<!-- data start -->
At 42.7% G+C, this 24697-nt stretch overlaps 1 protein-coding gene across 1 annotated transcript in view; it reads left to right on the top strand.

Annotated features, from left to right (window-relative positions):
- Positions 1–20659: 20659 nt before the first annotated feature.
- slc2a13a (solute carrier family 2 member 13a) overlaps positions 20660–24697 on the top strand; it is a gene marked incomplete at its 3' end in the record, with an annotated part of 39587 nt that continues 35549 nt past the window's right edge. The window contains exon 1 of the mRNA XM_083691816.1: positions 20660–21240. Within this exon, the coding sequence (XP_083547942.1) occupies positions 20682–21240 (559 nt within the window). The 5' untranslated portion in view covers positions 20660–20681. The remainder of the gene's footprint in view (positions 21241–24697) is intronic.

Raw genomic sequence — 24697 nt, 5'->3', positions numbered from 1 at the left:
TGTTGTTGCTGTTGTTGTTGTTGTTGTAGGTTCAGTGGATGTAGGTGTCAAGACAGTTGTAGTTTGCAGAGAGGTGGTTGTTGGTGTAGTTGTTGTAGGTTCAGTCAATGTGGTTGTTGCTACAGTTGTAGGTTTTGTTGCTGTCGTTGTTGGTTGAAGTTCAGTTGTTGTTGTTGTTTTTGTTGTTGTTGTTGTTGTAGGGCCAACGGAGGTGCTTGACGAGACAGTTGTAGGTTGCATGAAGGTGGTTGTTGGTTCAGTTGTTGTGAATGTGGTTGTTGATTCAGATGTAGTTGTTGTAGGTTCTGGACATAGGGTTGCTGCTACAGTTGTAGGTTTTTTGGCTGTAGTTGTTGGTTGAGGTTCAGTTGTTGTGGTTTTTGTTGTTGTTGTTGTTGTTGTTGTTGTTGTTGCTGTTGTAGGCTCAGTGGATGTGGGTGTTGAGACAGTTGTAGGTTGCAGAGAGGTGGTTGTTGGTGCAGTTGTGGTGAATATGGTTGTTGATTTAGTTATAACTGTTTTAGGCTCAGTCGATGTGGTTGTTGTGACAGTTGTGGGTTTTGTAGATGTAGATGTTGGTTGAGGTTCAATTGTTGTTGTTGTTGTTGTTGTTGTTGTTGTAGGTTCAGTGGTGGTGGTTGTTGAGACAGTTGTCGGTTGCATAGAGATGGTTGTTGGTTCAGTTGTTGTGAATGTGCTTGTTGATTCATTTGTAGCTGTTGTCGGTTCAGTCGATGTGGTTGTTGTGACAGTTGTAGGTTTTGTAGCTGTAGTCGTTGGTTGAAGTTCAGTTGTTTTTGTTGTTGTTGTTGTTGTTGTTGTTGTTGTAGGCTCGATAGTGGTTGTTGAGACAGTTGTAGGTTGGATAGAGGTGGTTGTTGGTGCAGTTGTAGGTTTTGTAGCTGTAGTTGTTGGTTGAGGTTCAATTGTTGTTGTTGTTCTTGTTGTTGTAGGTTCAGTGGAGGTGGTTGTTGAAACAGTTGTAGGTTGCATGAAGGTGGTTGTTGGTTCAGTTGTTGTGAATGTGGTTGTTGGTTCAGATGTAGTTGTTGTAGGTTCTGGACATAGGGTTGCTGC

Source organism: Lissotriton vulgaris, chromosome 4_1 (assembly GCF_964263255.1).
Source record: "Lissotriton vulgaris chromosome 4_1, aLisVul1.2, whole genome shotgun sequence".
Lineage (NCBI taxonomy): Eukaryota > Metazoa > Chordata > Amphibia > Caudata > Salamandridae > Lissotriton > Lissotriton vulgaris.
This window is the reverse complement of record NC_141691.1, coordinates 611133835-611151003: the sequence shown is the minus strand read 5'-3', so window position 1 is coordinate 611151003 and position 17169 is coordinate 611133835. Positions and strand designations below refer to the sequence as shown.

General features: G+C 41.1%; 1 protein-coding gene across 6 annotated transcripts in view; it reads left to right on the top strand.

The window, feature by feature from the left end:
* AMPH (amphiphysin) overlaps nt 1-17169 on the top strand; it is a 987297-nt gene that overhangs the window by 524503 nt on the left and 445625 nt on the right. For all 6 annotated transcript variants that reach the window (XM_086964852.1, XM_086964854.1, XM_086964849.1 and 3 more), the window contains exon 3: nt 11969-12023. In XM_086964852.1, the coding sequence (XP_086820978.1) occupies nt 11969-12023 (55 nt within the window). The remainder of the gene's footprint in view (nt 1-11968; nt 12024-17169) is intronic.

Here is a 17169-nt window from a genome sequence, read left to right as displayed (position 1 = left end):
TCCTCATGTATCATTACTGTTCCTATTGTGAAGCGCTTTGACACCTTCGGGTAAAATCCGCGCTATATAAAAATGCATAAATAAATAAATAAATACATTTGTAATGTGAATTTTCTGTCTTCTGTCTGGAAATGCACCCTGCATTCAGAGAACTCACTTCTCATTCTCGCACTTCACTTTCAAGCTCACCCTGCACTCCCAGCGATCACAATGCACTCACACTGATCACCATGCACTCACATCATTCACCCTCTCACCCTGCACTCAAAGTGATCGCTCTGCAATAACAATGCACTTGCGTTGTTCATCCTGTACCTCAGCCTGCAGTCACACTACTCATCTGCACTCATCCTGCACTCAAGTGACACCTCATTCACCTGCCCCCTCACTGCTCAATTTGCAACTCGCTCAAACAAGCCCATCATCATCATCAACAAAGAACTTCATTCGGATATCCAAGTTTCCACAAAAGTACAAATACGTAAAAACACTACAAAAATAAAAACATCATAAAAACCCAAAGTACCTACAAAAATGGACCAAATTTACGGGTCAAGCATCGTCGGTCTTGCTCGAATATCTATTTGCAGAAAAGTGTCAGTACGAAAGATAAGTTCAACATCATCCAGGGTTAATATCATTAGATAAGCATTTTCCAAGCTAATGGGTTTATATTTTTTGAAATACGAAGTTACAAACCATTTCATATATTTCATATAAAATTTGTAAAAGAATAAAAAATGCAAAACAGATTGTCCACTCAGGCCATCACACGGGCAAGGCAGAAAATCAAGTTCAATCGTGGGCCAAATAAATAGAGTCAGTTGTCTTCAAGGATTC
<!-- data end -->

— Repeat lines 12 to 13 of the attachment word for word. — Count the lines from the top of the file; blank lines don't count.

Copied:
The window, feature by feature from the left end:
* AMPH (amphiphysin) overlaps nt 1-17169 on the top strand; it is a 987297-nt gene that overhangs the window by 524503 nt on the left and 445625 nt on the right. For all 6 annotated transcript variants that reach the window (XM_086964852.1, XM_086964854.1, XM_086964849.1 and 3 more), the window contains exon 3: nt 11969-12023. In XM_086964852.1, the coding sequence (XP_086820978.1) occupies nt 11969-12023 (55 nt within the window). The remainder of the gene's footprint in view (nt 1-11968; nt 12024-17169) is intronic.